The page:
April 20, 2010
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I’ve confessed here on this blog to my blatant disregard of proper nomenclature with respect to my overuse of the term “bug” to describe anything with six (or 8 or many) legs. Just yesterday my wife was once again scolding me about it: “Don’t say ‘bug’ if you mean something else!” Yeesh. I’ve trained her too well.
Today I throw caution to the wind: HEY, DARLING WIFE, LISTEN TO THIS: I found a bug! BUG BUG BUG BUG BUG BUG BUG BUG BUG!!!!!!!! HA!
The only reason I won’t have to sleep on the couch tonight is that this IS a bug…a “true bug” of the order Hemiptera (suborder Heteroptera). It’s a juvenile (nymph)…if you look closely at the region of the thorax you can see the little wing buds that will, after several moults, form the full-length semi-membranous wings typical of this suborder. The needle-like, segmented beak is also visible: this is the “straw” used to slurp up food.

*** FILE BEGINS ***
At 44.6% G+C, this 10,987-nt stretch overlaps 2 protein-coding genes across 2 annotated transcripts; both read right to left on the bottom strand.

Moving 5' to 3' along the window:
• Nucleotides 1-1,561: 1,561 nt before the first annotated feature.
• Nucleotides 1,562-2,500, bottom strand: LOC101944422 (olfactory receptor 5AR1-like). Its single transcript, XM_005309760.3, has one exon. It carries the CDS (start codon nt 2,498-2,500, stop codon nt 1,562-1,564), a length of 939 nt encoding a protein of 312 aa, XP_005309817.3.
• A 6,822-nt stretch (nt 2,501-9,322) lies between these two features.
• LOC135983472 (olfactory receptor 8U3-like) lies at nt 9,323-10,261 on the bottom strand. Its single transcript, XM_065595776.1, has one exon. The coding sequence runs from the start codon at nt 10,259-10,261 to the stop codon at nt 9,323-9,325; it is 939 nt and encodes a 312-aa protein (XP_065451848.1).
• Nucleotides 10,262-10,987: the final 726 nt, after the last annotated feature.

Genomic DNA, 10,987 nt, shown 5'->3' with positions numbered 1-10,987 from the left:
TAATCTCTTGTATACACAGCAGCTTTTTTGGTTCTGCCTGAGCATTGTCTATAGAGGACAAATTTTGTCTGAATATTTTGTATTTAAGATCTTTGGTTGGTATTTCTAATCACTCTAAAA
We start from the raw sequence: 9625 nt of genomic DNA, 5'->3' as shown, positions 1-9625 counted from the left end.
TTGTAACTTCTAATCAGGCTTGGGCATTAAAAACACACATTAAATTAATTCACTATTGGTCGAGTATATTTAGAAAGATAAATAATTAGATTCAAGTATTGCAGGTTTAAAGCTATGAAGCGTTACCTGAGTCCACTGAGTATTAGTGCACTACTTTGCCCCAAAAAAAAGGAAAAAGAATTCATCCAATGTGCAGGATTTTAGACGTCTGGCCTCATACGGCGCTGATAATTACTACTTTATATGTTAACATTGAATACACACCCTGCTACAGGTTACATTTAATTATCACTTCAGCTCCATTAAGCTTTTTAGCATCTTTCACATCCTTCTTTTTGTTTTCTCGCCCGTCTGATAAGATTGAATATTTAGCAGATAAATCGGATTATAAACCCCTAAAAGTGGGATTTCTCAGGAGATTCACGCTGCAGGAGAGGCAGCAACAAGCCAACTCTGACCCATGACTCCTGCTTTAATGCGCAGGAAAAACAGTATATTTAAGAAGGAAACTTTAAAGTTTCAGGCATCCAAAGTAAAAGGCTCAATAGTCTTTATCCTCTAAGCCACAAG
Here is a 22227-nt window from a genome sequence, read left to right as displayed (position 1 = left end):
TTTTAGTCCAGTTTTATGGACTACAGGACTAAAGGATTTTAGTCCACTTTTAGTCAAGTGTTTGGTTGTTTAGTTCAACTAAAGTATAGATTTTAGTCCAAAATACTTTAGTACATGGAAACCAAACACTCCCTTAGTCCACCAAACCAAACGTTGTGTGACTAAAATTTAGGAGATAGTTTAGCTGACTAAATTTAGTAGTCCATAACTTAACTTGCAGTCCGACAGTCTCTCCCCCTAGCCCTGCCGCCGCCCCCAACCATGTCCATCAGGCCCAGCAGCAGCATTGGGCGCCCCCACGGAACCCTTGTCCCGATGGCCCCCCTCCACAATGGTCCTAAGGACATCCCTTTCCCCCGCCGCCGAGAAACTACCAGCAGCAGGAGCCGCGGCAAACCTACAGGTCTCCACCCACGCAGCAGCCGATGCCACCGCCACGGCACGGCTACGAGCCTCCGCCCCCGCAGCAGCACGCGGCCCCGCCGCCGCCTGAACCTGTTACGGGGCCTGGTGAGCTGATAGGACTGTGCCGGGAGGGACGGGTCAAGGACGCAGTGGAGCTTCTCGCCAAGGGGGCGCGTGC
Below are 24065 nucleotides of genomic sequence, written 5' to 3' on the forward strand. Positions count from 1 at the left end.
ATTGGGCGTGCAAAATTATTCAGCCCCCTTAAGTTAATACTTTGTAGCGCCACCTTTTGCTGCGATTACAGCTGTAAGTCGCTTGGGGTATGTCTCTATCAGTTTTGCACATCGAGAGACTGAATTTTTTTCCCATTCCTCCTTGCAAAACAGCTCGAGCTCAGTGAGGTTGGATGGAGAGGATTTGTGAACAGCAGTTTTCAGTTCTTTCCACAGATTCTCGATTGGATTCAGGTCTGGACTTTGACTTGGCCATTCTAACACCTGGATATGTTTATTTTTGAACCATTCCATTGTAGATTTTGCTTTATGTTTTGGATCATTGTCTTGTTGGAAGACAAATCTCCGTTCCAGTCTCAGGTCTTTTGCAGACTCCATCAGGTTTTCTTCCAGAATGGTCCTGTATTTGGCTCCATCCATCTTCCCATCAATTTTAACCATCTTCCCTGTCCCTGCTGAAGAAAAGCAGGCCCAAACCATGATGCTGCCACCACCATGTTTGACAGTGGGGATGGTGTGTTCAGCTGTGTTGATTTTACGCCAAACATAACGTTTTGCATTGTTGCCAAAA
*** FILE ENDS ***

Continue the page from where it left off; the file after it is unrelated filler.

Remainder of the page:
This particular bug belongs to the family Reduviidae, or Assassin Bugs, so named because of their nasty habit of lying quietly in wait then pouncing upon their unsuspecting prey. The subfamily, Harpactorinae, is the largest of the assassins. I believe this to be a nymph of the genus Zelus…possibly Z. luridus, which is the most common species in my area.
The Zelus spp. are a pretty nifty bunch – they possess a unique hunting strategy that their other Reduviid cousins lack: a so-called “sticky trap”. The front tibiae possess unique dermal glands that produce a sticky secretion; this secretion is smeared onto setae (hairs). The long, predatory legs thus become even more efficient at snaring prey. Only more mature nymphs have the ability to produce the secretion; newly hatched nymphs cleverly collect the sticky coating from their own egg and use it in a similar manner until they’re able to make their own sticky trap.
(Still love me, DW?) 😛
Heteropteran systematics lab at UCR